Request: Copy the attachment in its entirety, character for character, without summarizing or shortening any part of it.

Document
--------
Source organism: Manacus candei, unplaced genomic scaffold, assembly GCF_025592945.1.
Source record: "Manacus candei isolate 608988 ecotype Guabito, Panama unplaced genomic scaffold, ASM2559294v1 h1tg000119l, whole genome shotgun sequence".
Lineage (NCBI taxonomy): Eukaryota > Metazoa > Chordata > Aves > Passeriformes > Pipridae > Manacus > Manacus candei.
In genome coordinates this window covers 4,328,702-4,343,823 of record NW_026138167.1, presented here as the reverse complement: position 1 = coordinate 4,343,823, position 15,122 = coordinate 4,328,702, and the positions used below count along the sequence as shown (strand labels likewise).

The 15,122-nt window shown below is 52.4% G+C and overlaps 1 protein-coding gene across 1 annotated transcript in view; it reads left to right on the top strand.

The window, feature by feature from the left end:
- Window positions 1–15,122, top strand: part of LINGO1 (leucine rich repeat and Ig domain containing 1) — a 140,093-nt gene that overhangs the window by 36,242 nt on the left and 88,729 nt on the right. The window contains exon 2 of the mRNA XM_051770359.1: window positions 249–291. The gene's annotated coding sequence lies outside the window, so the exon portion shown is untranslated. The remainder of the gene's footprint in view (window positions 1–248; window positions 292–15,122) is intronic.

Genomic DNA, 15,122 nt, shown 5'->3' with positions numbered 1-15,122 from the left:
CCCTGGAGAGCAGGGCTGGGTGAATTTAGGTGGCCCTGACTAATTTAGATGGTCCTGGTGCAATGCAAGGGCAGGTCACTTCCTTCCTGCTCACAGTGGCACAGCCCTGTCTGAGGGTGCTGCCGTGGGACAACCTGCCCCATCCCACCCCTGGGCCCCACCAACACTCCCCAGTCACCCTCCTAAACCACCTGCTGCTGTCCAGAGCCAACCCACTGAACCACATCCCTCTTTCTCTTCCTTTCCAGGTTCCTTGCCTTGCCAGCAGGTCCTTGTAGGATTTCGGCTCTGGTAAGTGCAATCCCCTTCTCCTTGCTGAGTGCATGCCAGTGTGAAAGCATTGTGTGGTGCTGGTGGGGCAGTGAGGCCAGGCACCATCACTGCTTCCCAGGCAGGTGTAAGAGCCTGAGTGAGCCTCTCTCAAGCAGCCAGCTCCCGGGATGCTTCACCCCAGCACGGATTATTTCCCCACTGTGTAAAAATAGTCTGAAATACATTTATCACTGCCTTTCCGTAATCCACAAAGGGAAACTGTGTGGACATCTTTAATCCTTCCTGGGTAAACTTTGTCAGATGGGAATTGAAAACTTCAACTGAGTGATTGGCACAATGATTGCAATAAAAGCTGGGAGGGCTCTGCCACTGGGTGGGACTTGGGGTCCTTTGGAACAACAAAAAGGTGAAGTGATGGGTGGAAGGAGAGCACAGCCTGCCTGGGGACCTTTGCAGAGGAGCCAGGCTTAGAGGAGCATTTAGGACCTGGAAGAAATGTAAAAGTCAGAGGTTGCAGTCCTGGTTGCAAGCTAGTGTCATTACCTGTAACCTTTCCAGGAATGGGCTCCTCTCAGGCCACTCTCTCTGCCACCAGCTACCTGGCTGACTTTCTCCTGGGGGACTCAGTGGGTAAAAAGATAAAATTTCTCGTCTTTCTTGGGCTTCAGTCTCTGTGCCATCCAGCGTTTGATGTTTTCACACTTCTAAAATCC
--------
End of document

Source organism: Manacus candei, unplaced genomic scaffold, assembly GCF_025592945.1.
Source record: "Manacus candei isolate 608988 ecotype Guabito, Panama unplaced genomic scaffold, ASM2559294v1 h1tg000119l, whole genome shotgun sequence".
Lineage (NCBI taxonomy): Eukaryota > Metazoa > Chordata > Aves > Passeriformes > Pipridae > Manacus > Manacus candei.
In genome coordinates this window covers 4,328,702-4,343,823 of record NW_026138167.1, presented here as the reverse complement: position 1 = coordinate 4,343,823, position 15,122 = coordinate 4,328,702, and the positions used below count along the sequence as shown (strand labels likewise).

The 15,122-nt window shown below is 52.4% G+C and overlaps 1 protein-coding gene across 1 annotated transcript in view; it reads left to right on the top strand.

The window, feature by feature from the left end:
- Window positions 1–15,122, top strand: part of LINGO1 (leucine rich repeat and Ig domain containing 1) — a 140,093-nt gene that overhangs the window by 36,242 nt on the left and 88,729 nt on the right. The window contains exon 2 of the mRNA XM_051770359.1: window positions 249–291. The gene's annotated coding sequence lies outside the window, so the exon portion shown is untranslated. The remainder of the gene's footprint in view (window positions 1–248; window positions 292–15,122) is intronic.

Genomic DNA, 15,122 nt, shown 5'->3' with positions numbered 1-15,122 from the left:
CCCTGGAGAGCAGGGCTGGGTGAATTTAGGTGGCCCTGACTAATTTAGATGGTCCTGGTGCAATGCAAGGGCAGGTCACTTCCTTCCTGCTCACAGTGGCACAGCCCTGTCTGAGGGTGCTGCCGTGGGACAACCTGCCCCATCCCACCCCTGGGCCCCACCAACACTCCCCAGTCACCCTCCTAAACCACCTGCTGCTGTCCAGAGCCAACCCACTGAACCACATCCCTCTTTCTCTTCCTTTCCAGGTTCCTTGCCTTGCCAGCAGGTCCTTGTAGGATTTCGGCTCTGGTAAGTGCAATCCCCTTCTCCTTGCTGAGTGCATGCCAGTGTGAAAGCATTGTGTGGTGCTGGTGGGGCAGTGAGGCCAGGCACCATCACTGCTTCCCAGGCAGGTGTAAGAGCCTGAGTGAGCCTCTCTCAAGCAGCCAGCTCCCGGGATGCTTCACCCCAGCACGGATTATTTCCCCACTGTGTAAAAATAGTCTGAAATACATTTATCACTGCCTTTCCGTAATCCACAAAGGGAAACTGTGTGGACATCTTTAATCCTTCCTGGGTAAACTTTGTCAGATGGGAATTGAAAACTTCAACTGAGTGATTGGCACAATGATTGCAATAAAAGCTGGGAGGGCTCTGCCACTGGGTGGGACTTGGGGTCCTTTGGAACAACAAAAAGGTGAAGTGATGGGTGGAAGGAGAGCACAGCCTGCCTGGGGACCTTTGCAGAGGAGCCAGGCTTAGAGGAGCATTTAGGACCTGGAAGAAATGTAAAAGTCAGAGGTTGCAGTCCTGGTTGCAAGCTAGTGTCATTACCTGTAACCTTTCCAGGAATGGGCTCCTCTCAGGCCACTCTCTCTGCCACCAGCTACCTGGCTGACTTTCTCCTGGGGGACTCAGTGGGTAAAAAGATAAAATTTCTCGTCTTTCTTGGGCTTCAGTCTCTGTGCCATCCAGCGTTTGATGTTTTCACACTTCTAAAATCC